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Peter Ryser

Peter Ryser

Full Professor

Science, Engineering and Architecture
S-624, Science Building Sudbury Campus


I studied Biology at ETH Zurich. My Ph.D. thesis was on interactions between plants in species-rich grasslands under the supervision of Andreas Gigon. I spent lots of time in the field watching the seedlings grow and die, which triggered the wish, not only to be able to observe the survival or death, but also to ask the plants "How are you?". I learned how to ask this question, and how to hear the plants' answer during my postdoctoral stay in Utrecht, the Netherlands, where work with Hans Lambers brought me to my current research track on whole plant ecophysiology, including the roots. I continued this work in Zurich and for the last 12 years I have been working at Laurentian University studying factors which underlie the ecological diversity of wetland species. The diversity of sedges, rushes, bulrushes, beaked rushes, twig-rushes, spike rushes, burr-reeds, cattails etc. in these habitats, all with a similar growth form but different ecological requirements, make them perfect for comparative functional ecology trying to understand how they are adapted to their environment. When living in Sudbury, one is confronted by the legacy of industrial damage in the past, and I also investigate the effects of heavy metal contamination on plants.


  • Dipl.Sc.Nat., Natural Sciences, ETH Zurich
  • Dr.Sc.Nat. Biology, ETH Zurich
  • Habilitation and Venia Legendi in Plant Ecology, ETH Zurich

On The Web


I investigate plant functional traits which underlie variation in species ecological behaviour, focusing on biomass turnover, i.e. on the one hand growth rate and resource acquisition, and on the other hand, organ life span and resource conservation. My current research projects deal with plants of Northern Ontario wetlands emphasizing below ground traits such as root turnover. I also investigate plant responses to soil heavy metal contamination.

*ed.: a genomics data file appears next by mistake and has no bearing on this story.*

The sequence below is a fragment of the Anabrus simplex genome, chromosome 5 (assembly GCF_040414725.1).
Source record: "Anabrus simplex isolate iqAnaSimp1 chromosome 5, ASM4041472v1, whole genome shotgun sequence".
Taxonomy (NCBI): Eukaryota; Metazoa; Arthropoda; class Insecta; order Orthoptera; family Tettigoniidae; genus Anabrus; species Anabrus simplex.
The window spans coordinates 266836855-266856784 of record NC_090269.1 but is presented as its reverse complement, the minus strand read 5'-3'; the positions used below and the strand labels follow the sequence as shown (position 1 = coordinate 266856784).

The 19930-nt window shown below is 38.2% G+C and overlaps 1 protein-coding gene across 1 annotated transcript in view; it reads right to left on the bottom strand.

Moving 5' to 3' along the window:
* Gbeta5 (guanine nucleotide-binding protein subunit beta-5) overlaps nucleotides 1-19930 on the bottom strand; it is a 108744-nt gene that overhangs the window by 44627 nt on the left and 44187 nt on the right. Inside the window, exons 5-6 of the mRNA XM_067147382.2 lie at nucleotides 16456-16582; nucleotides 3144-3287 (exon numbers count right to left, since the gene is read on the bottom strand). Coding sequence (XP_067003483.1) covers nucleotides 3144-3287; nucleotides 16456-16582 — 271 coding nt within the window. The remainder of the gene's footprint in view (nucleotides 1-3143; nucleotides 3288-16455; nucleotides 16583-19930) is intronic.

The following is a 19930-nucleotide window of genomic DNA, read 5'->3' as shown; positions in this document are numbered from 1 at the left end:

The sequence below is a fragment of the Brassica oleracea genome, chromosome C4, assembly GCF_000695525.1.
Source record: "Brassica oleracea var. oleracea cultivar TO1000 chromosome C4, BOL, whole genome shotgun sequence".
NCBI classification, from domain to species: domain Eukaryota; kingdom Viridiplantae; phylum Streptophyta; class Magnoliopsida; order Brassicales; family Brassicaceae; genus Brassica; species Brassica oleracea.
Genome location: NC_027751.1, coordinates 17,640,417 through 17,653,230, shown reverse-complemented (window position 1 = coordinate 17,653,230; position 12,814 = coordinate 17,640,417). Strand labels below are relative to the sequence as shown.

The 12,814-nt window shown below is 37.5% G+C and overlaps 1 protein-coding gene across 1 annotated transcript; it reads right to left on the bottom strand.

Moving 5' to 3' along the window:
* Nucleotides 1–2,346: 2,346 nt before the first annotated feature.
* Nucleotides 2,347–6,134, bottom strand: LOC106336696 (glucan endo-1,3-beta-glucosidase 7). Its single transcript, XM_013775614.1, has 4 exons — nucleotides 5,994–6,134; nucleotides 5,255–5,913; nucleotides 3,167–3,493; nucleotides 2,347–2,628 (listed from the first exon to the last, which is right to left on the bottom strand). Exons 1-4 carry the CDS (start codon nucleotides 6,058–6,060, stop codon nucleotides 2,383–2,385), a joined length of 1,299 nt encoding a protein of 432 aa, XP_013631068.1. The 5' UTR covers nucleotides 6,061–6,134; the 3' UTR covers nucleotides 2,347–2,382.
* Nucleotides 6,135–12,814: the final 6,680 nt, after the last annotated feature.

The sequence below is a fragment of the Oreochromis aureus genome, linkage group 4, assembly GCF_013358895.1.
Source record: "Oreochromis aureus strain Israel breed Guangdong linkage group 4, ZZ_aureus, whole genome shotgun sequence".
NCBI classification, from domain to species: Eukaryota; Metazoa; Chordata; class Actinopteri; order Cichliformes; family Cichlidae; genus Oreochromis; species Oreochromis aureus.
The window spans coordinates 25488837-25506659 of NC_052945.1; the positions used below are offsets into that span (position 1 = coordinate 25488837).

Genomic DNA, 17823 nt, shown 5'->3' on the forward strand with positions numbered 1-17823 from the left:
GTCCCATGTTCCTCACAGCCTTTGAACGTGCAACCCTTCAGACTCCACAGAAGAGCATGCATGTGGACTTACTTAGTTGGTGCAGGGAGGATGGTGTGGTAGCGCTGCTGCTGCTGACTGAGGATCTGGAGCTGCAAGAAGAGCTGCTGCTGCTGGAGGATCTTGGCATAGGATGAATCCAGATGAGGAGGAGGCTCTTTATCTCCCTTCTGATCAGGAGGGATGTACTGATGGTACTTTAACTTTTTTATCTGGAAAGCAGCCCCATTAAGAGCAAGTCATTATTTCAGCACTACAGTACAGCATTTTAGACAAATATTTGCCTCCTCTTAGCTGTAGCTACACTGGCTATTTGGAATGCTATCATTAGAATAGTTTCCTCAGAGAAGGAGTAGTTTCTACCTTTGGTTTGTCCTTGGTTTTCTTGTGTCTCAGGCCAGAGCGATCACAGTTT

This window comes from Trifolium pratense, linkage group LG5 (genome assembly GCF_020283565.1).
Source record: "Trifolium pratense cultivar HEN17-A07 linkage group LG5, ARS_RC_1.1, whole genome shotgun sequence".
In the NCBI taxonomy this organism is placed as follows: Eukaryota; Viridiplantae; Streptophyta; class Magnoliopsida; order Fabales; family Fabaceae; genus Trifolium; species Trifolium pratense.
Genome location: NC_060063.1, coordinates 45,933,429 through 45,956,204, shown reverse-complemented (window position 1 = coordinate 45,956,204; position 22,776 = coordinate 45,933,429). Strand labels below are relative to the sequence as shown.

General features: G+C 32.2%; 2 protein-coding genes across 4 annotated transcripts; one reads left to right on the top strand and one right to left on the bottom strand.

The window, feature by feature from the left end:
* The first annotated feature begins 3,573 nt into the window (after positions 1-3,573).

• Teaching

    BIOL2356E Principles of Ecology

    BIOL3317E Plant Ecophysiology

    BIOL4317E Plant-Animal Interactions

    BIOL5316E Ecophysiology of Plant Stress


    • Freschet G.T., Roumet C., Comas L.H., Weemstra M., et al. 2021. Root traits as drivers of plant and ecosystem functioning: current understanding, pitfalls and future research needs. New Phytologist (Early view). 
    • Ryser, P., Puig, S., Müller, M. and Munné-Bosch, S., 2020. Abscisic acid responses match the different patterns of autumn senescence in roots and leaves of Iris versicolor and Sparganium emersum. Environmental and Experimental Botany, p.104097.
    • Courchesne, D.N., Wilson, A.Z. and Ryser, P., 2020. Regional distribution patterns of wetland monocots with different root turnover strategies are associated with local variation in soil temperature. New Phytologist 226, 86-97.
    • Byne, K. and Ryser, P., 2020. Spring temperatures affect senescence and N uptake in autumn and N storage for winter in Rhynchospora alba (Cyperaceae). Journal of Experimental Botany 71, 1551-1561.
    • Nieman, T., Hoogzaad, Y., Marcotte, S.J. and Ryser, P., 2018. Contrasting root overwintering strategies of perennial wetland monocots. Botany 96, 653-661.
    • Kim, J.H., Lee, S.I., Kim, B.R., Choi, I.Y., Ryser, P. and Kim, N.S. 2017. Chloroplast genomes of Lilium lancifolium, L. amabile, L. callosum, and L. philadelphicum: Molecular characterization and their use in phylogenetic analysis in the genus Lilium and other allied genera in the order Liliales. PloS one 12, p.e0186788
    • Santala K.R., Monet S., McCaffrey T., Campbell D. and Ryser P. 2016. Using turf transplants to reintroduce native forest understory plants into smelter-disturbed forests. Restoration Ecology 24, 346-353. doi: 10.1111/rec.12316